One of the highlights of the annual Hardly Strictly Bluegrass Festival every year takes place out of the sight of the public, at the cast-and-crew dinner and jam session on the Saturday night of the three-day free concert in Golden Gate Park, where Berkeley bluegrass bandleader Laurie Lewis presides over a roomful of the greatest musicians in the field.
With gracious good humor and the kind of feather-touch command only a woman could wield, Lewis will point her fiddle bow into the crowd and summon to the stage musicians far better known than herself: “Emmylou, come up and sing one.”
“It’s a private thing,” she says, “but it’s been incredible fun. It’s good because it’s become one of the things artists playing Hardly Strictly look forward to play. It’s too much fun, not that I don’t work my ass off.”
Shy and quiet
If the annual festival has thrown a welcome spotlight on the long-running, hardworking career of the 59-year-old Berkeley acoustic music aristocrat, her ash-blond hair gone all silvery, she has spent many years hiding her light under a bushel, a shy, quiet woman working the peripheries of the music world as a bluegrass fiddler and bandleader.
“I’m happy we can cultivate listenership large enough in most places to support us,” she says.
Lewis lives in a wood-paneled Arts and Crafts cottage built after the ’06 earthquake in flatland Berkeley that she bought with a modest inheritance when she was 22 years old. Antique musical instruments hang from her living room walls above a well-used upright piano. Her backyard is overgrown – too much time on the road last year. She teaches vocal students in her home when she isn’t touring, which is more than half the year.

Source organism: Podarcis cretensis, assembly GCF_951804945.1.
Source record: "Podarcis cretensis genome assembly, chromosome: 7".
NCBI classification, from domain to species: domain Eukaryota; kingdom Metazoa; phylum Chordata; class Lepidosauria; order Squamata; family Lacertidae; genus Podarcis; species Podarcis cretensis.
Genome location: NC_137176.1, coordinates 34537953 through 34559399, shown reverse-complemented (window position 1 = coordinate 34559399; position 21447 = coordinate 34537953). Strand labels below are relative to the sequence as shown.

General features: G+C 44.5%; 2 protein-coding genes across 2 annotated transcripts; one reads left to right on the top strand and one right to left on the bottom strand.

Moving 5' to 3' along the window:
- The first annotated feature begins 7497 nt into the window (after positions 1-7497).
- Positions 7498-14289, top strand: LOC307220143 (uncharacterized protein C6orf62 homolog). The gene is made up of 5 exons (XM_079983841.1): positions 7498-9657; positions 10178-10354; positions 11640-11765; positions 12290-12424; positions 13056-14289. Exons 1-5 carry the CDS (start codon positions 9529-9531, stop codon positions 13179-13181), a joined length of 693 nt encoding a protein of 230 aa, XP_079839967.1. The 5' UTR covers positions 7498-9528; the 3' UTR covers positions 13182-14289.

Lewis and mandolinist Tom Rozum, her personal and musical partner, play more than 150 dates a year, small theaters and bluegrass festivals that once treated Lewis as a phenomenon simply because she was a female bandleader. Lewis, who grew up in Berkeley, was a founding member in the ’70s of an all-female bluegrass outfit called the Good Ol’ Persons. Over the course of more than 35 years of performing, Lewis has slowly established out a low-key but sure-footed place for herself in the world of music.
She won a Grammy for a 1997 tribute to Bill Monroe. She has twice been named female vocalist of the year by the International Bluegrass Music Association, but the folk music circles in which she travels are off the menu for most mainstream media. Her music lives on small community radio stations, college auditoriums, church halls and festival stages in small towns far outside the world of pop music. She and Rozum play music on river rafting trips.
In the small but intensely competitive realm of the Berkeley acoustic music scene, however, Laurie Lewis is an undisputed queen. In the ’60s, when Lewis attended Berkeley High School, Berkeley was one of the folk music capitals of the world. She first encountered acoustic music attending the annual Berkeley Folk Festival on the UC Berkeley campus, where giants from all over the land – Doc Watson, the Rev. Gary Davis, Mance Lipscomb, too many to mention – not only played the festival’s big concerts at the Greek Theater, but also could be found holding court informally in eucalyptus groves or benches by Sather Gate. In 1974, she worked up a song for Hoot Night at the Freight and Salvage, and she has played that club ever since.
But since joining the anointed repertory company at the annual free music festival hosted by billionaire bluegrass aficionado Warren Hellman, Lewis has been seen by more people in Golden Gate Park over the course of one weekend than she has her entire career in Bay Area bluegrass clubs. She sat in with six different acts during one recent festival, in addition to her own performance. The CD release party in November for her crystalline new record, “Blossoms,” drew turn-away crowds to the club’s new $13 million downtown Berkeley location, more than twice the size of the club’s previous capacity, a new level of box office for the hometown heroine and member of the Berkeley High School Hall of Fame.